Previously posted on Ravelry, reposted here for posterity:
I just figured out I don’t have enough yarn for a project and thought I’d share my methods. Feedback welcome. (I’m sad that I can’t make it, but happy I figured it out now rather than partway up the front and having to quit _then_…!)
I had several skeins of Worsted Border Leicester/Corriedale in “Black Orchid” from Rabbitworks Fibre Studio. She had also thrown in a swatch/scarf she’d started in the wool, so my first order of business was to frog that, skein it, wash it, and hang it to get rid of the wigglies. Once I did that, I counted the strands at one end of each skein to get the yardage (my niddy-noddy measures 1-yd skeins).
So now, I had 84 + 76 (the two frogged skeins) + 60 + 130 + 130 (the labeled skeins) = 490 yards.
I grabbed the smallest skein, cast on about 5” wide in stitches, and began knitting for a swatch. A little more than halfway through the ball, I realized that it would be more useful to knit up the entire thing and measure it for my intended project, Boogie Vest. It knit up quickly on 8s, so I kept going, and the end product measured 8x12”.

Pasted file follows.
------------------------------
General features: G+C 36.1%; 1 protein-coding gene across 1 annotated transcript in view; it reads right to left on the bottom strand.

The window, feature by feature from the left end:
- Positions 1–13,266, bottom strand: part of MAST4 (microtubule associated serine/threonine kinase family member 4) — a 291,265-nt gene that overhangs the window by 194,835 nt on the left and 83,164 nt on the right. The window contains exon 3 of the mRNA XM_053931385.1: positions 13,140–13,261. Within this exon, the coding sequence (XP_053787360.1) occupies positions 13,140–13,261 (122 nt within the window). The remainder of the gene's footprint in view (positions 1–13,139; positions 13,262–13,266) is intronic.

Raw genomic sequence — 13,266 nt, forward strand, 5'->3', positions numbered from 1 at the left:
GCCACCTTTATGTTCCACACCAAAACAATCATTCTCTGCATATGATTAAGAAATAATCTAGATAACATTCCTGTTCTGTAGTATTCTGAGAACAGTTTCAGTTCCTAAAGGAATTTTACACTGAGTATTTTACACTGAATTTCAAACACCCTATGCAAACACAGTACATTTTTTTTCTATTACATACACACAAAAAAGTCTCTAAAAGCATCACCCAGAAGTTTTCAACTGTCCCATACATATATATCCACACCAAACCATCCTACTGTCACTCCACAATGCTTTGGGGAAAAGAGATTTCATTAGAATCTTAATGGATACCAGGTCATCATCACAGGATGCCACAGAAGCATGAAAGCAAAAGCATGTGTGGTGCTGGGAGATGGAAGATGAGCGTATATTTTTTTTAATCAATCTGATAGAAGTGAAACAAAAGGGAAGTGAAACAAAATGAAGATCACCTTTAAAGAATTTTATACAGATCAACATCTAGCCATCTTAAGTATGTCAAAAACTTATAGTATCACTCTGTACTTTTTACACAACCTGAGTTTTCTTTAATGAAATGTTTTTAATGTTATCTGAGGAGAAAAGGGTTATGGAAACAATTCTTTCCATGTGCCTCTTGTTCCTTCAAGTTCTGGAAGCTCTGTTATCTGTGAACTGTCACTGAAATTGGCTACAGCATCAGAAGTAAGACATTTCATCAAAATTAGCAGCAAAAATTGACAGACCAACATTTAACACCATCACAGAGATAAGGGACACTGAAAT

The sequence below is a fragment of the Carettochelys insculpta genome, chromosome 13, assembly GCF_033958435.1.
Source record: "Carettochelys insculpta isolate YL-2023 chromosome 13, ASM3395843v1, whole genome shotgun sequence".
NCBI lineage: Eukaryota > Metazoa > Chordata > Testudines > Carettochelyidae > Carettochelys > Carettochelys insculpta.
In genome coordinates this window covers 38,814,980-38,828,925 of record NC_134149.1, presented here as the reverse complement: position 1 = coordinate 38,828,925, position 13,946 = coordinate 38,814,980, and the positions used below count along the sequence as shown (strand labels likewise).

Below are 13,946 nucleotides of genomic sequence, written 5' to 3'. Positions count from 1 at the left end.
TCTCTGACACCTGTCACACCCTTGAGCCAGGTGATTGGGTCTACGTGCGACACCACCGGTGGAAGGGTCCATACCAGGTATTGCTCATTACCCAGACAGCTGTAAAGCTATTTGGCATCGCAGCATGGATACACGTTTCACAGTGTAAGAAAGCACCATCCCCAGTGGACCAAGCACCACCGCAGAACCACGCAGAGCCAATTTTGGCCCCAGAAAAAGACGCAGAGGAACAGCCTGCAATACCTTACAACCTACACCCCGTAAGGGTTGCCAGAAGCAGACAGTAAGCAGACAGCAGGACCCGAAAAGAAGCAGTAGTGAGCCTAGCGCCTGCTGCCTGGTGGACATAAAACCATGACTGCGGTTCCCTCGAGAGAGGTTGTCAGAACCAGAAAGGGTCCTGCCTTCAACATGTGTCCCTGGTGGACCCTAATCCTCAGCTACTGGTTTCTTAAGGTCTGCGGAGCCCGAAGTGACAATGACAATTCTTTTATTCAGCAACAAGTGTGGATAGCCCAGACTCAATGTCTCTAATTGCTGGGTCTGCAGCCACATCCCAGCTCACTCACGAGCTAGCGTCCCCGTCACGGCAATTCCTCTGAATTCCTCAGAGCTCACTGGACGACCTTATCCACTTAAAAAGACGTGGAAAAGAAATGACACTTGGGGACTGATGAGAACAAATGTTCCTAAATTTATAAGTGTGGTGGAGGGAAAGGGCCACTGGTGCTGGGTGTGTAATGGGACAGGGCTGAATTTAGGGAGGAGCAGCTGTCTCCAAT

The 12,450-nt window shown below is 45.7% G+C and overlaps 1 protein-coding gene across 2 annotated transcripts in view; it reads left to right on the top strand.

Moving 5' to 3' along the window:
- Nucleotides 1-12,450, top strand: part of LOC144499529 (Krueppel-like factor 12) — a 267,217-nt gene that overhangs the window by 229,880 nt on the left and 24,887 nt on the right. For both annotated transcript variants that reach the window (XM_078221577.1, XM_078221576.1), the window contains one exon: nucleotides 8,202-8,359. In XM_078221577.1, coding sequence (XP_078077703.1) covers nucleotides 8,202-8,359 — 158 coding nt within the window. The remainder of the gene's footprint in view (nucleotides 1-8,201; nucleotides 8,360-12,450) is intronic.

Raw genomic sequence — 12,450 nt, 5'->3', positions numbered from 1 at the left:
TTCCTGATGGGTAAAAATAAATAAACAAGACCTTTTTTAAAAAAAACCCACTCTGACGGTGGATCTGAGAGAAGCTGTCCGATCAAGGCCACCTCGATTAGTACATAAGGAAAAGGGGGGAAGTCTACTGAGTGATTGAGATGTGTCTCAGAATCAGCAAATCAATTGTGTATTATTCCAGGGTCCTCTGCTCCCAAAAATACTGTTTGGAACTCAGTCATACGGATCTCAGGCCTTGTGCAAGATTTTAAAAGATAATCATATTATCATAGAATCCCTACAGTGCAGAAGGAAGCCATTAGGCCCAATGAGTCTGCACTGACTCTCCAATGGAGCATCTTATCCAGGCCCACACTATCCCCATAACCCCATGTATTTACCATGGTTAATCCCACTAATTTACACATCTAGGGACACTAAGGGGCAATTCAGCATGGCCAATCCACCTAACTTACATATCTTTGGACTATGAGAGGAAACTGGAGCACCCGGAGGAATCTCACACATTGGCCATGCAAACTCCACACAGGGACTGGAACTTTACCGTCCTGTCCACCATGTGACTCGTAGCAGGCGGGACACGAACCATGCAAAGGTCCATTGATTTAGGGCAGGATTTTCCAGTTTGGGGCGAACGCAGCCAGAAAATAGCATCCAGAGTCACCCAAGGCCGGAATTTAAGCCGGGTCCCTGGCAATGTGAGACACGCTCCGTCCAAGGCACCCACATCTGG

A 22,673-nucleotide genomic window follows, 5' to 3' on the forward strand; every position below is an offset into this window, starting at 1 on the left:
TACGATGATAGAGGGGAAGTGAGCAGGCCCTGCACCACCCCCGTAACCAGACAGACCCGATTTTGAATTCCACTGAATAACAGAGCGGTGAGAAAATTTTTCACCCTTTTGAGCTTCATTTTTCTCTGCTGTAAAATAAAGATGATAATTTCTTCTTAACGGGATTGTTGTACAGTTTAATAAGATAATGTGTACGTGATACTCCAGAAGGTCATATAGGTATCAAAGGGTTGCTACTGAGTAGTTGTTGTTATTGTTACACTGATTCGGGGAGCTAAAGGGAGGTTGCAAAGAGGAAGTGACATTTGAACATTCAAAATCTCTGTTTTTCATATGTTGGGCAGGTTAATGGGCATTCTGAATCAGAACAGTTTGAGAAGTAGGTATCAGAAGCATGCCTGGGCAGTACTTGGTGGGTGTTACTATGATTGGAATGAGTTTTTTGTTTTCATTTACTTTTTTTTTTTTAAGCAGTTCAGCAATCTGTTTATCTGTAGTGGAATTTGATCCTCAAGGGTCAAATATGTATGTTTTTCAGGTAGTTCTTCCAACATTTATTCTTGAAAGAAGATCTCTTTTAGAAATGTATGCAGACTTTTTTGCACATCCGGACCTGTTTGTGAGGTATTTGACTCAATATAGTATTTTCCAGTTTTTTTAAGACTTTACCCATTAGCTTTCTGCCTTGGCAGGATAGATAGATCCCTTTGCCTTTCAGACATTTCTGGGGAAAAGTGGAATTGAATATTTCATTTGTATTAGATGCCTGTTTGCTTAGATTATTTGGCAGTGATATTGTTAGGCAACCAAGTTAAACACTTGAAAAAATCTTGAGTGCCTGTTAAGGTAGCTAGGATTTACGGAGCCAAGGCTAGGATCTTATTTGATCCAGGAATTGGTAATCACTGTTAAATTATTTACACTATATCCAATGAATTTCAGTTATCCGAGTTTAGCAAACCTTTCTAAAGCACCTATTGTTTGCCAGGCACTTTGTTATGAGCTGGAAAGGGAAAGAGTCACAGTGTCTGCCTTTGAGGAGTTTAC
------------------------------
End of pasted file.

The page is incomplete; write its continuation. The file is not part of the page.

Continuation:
Since we know 60 yards made 8x12” of fabric, we can extrapolate from that to estimate yardage needed for a vest.
I used the measurements from Ann Budd’s Knitter’s Handy Book of Patterns to estimate fabric needed. I drew a rectangle for the lower half of the vest, and then modified rectangles for the upper part (narrower width on the edges to show the armholes, and a v-neck in the middle). For my size, I would have
lower rectangle 22 x 14 x 1 piece = 308 square inches (sq in)
upper rectangle, the square outer part 4.75 x 10 x 2 of these = 95 sq in
V-neck part consists of two triangles, so we can do width x height once
to get the area for both: 7 x 10 = 70 sq in
Total: 473 sq in for front
Roughly, one big rectangle
22 x 24 x 1 piece = 528 sq in
Grand Total: 1001 sq in needed.
My knitted piece is 96 sq in from a 60-yd skein, yielding 1.6 sq in per yard (96/60 = 1.6 sq in).
So my 490 yards at 1.6 sq in per yard would yield 784 sq in, more than 200 sq in less than I need.
Of course, this is all estimated, but a back-of-the-envelope calculation can certainly give you the answer you need (but don’t want): don’t even start it.